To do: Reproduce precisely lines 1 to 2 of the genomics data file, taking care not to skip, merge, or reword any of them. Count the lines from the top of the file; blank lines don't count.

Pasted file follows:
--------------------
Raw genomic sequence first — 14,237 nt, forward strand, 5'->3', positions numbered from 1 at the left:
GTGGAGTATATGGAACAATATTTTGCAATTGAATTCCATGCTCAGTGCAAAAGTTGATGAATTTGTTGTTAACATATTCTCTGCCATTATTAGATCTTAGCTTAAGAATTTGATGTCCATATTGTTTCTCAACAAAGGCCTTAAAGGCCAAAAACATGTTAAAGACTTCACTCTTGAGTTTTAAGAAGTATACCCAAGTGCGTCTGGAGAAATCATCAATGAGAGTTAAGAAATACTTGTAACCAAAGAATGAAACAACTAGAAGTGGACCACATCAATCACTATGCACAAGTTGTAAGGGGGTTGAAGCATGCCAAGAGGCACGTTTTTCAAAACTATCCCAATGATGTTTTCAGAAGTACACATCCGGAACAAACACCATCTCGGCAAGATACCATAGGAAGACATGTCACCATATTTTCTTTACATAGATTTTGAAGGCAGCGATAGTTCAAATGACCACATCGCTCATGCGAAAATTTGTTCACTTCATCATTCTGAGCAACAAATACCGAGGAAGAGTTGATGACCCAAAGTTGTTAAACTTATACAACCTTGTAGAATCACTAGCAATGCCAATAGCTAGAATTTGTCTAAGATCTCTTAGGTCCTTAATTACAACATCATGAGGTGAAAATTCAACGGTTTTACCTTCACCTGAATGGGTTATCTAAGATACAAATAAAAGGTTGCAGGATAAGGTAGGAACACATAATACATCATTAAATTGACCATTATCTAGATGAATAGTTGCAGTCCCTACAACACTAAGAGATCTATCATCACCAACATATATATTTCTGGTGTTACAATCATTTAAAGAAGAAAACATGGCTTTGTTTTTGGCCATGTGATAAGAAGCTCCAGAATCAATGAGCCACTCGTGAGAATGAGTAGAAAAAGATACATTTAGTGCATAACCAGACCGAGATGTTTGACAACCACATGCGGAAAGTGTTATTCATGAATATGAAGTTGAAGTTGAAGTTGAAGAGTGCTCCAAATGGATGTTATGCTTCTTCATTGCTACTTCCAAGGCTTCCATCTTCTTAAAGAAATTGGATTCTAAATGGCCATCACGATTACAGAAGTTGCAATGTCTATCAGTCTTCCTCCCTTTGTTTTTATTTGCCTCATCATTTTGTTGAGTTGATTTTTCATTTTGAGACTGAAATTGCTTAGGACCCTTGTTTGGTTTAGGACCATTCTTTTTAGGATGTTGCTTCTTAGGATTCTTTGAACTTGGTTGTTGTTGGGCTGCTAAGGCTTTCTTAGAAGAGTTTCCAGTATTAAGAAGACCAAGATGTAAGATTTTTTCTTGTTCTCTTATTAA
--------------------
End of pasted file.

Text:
Raw genomic sequence first — 14,237 nt, forward strand, 5'->3', positions numbered from 1 at the left:
GTGGAGTATATGGAACAATATTTTGCAATTGAATTCCATGCTCAGTGCAAAAGTTGATGAATTTGTTGTTAACATATTCTCTGCCATTATTAGATCTTAGCTTAAGAATTTGATGTCCATATTGTTTCTCAACAAAGGCCTTAAAGGCCAAAAACATGTTAAAGACTTCACTCTTGAGTTTTAAGAAGTATACCCAAGTGCGTCTGGAGAAATCATCAATGAGAGTTAAGAAATACTTGTAACCAAAGAATGAAACAACTAGAAGTGGACCACATCAATCACTATGCACAAGTTGTAAGGGGGTTGAAGCATGCCAAGAGGCACGTTTTTCAAAACTATCCCAATGATGTTTTCAGAAGTACACATCCGGAACAAACACCATCTCGGCAAGATACCATAGGAAGACATGTCACCATATTTTCTTTACATAGATTTTGAAGGCAGCGATAGTTCAAATGACCACATCGCTCATGCGAAAATTTGTTCACTTCATCATTCTGAGCAACAAATACCGAGGAAGAGTTGATGACCCAAAGTTGTTAAACTTATACAACCTTGTAGAATCACTAGCAATGCCAATAGCTAGAATTTGTCTAAGATCTCTTAGGTCCTTAATTACAACATCATGAGGTGAAAATTCAACGGTTTTACCTTCACCTGAATGGGTTATCTAAGATACAAATAAAAGGTTGCAGGATAAGGTAGGAACACATAATACATCATTAAATTGACCATTATCTAGATGAATAGTTGCAGTCCCTACAACACTAAGAGATCTATCATCACCAACATATATATTTCTGGTGTTACAATCATTTAAAGAAGAAAACATGGCTTTGTTTTTGGCCATGTGATAAGAAGCTCCAGAATCAATGAGCCACTCGTGAGAATGAGTAGAAAAAGATACATTTAGTGCATAACCAGACCGAGATGTTTGACAACCACATGCGGAAAGTGTTATTCATGAATATGAAGTTGAAGTTGAAGTTGAAGAGTGCTCCAAATGGATGTTATGCTTCTTCATTGCTACTTCCAAGGCTTCCATCTTCTTAAAGAAATTGGATTCTAAATGGCCATCACGATTACAGAAGTTGCAATGTCTATCAGTCTTCCTCCCTTTGTTTTTATTTGCCTCATCATTTTGTTGAGTTGATTTTTCATTTTGAGACTGAAATTGCTTAGGACCCTTGTTTGGTTTAGGACCATTCTTTTTAGGATGTTGCTTCTTAGGATTCTTTGAACTTGGTTGTTGTTGGGCTGCTAAGGCTTTCTTAGAAGAGTTTCCAGTATTAAGAAGACCAAGATGTAAGATTTTTTCTTGTTCTCTTATTAA